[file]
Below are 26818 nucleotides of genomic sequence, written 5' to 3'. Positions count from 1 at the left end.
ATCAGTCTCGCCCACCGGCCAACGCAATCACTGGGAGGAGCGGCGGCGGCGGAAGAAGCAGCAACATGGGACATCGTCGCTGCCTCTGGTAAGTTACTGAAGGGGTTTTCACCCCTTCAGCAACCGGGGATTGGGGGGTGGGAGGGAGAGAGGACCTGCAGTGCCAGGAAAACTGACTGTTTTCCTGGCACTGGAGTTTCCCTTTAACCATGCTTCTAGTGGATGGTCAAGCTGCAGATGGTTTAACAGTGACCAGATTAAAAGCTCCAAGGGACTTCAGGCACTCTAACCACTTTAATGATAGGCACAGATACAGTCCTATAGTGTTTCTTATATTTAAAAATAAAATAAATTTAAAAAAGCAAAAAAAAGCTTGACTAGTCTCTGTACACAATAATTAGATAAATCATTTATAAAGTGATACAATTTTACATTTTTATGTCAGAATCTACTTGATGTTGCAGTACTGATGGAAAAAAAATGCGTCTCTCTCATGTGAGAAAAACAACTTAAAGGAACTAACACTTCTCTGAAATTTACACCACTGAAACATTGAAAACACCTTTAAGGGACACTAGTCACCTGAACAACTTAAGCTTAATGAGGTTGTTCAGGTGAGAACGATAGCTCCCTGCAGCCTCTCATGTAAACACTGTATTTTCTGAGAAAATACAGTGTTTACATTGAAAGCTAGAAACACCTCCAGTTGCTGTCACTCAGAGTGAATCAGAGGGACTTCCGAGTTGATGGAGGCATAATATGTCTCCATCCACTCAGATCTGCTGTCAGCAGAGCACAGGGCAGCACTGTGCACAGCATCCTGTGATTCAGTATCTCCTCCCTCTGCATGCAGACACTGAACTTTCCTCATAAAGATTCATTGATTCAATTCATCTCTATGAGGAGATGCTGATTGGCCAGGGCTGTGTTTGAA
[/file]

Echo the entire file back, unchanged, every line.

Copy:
Below are 26818 nucleotides of genomic sequence, written 5' to 3'. Positions count from 1 at the left end.
ATCAGTCTCGCCCACCGGCCAACGCAATCACTGGGAGGAGCGGCGGCGGCGGAAGAAGCAGCAACATGGGACATCGTCGCTGCCTCTGGTAAGTTACTGAAGGGGTTTTCACCCCTTCAGCAACCGGGGATTGGGGGGTGGGAGGGAGAGAGGACCTGCAGTGCCAGGAAAACTGACTGTTTTCCTGGCACTGGAGTTTCCCTTTAACCATGCTTCTAGTGGATGGTCAAGCTGCAGATGGTTTAACAGTGACCAGATTAAAAGCTCCAAGGGACTTCAGGCACTCTAACCACTTTAATGATAGGCACAGATACAGTCCTATAGTGTTTCTTATATTTAAAAATAAAATAAATTTAAAAAAGCAAAAAAAAGCTTGACTAGTCTCTGTACACAATAATTAGATAAATCATTTATAAAGTGATACAATTTTACATTTTTATGTCAGAATCTACTTGATGTTGCAGTACTGATGGAAAAAAAATGCGTCTCTCTCATGTGAGAAAAACAACTTAAAGGAACTAACACTTCTCTGAAATTTACACCACTGAAACATTGAAAACACCTTTAAGGGACACTAGTCACCTGAACAACTTAAGCTTAATGAGGTTGTTCAGGTGAGAACGATAGCTCCCTGCAGCCTCTCATGTAAACACTGTATTTTCTGAGAAAATACAGTGTTTACATTGAAAGCTAGAAACACCTCCAGTTGCTGTCACTCAGAGTGAATCAGAGGGACTTCCGAGTTGATGGAGGCATAATATGTCTCCATCCACTCAGATCTGCTGTCAGCAGAGCACAGGGCAGCACTGTGCACAGCATCCTGTGATTCAGTATCTCCTCCCTCTGCATGCAGACACTGAACTTTCCTCATAAAGATTCATTGATTCAATTCATCTCTATGAGGAGATGCTGATTGGCCAGGGCTGTGTTTGAA